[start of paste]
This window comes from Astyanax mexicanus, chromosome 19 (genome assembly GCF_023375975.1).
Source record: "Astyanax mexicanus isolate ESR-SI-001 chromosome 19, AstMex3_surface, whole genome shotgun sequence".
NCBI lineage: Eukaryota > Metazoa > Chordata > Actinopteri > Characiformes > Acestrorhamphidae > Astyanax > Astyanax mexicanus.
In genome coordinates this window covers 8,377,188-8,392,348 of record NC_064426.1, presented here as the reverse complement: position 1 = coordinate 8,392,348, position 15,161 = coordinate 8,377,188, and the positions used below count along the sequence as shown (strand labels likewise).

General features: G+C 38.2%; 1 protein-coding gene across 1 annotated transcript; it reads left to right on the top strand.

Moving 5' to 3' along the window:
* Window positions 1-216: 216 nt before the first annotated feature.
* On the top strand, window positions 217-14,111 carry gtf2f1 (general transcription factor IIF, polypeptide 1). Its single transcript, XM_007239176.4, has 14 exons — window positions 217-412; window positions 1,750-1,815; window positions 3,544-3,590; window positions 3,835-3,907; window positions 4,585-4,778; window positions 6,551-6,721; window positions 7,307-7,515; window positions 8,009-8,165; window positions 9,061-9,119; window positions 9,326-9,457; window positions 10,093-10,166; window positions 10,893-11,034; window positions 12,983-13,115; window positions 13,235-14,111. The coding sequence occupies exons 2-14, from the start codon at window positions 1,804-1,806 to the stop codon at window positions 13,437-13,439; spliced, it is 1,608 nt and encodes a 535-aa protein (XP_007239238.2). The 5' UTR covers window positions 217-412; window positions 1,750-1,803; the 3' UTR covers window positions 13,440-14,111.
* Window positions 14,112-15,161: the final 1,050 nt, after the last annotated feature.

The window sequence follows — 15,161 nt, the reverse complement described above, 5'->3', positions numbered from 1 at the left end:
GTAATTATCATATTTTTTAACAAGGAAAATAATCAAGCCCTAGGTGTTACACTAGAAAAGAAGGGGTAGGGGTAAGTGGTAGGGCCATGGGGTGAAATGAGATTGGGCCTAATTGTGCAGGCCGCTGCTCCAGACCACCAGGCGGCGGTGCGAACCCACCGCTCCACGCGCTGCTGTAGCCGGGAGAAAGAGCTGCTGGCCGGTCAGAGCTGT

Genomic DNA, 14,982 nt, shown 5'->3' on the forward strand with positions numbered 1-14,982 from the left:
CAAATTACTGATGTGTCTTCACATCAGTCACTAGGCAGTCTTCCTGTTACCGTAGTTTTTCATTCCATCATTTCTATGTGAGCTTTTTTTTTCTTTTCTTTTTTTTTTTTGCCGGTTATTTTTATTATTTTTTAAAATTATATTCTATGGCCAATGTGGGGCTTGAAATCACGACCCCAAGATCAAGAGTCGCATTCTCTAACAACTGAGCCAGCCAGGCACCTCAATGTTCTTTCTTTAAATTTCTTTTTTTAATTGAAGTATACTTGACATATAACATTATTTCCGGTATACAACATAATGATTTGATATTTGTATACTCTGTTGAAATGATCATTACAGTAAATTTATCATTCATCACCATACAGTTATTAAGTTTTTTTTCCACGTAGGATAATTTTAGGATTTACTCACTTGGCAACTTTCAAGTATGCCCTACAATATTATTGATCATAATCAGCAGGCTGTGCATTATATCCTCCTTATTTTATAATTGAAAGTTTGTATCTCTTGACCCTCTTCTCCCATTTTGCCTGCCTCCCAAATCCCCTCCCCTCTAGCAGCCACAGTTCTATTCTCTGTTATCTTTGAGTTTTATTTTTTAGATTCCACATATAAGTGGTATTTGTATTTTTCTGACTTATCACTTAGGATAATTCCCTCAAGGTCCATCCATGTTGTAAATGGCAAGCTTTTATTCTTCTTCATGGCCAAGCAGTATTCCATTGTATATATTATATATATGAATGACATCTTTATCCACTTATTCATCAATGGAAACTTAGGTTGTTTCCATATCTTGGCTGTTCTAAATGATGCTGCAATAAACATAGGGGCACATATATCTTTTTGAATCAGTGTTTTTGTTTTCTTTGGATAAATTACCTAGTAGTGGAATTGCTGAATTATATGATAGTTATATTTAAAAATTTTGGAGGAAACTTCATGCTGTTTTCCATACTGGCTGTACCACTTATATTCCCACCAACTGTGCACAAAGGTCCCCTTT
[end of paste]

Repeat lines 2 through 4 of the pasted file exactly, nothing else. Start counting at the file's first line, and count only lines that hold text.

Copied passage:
Source record: "Astyanax mexicanus isolate ESR-SI-001 chromosome 19, AstMex3_surface, whole genome shotgun sequence".
NCBI lineage: Eukaryota > Metazoa > Chordata > Actinopteri > Characiformes > Acestrorhamphidae > Astyanax > Astyanax mexicanus.
In genome coordinates this window covers 8,377,188-8,392,348 of record NC_064426.1, presented here as the reverse complement: position 1 = coordinate 8,392,348, position 15,161 = coordinate 8,377,188, and the positions used below count along the sequence as shown (strand labels likewise).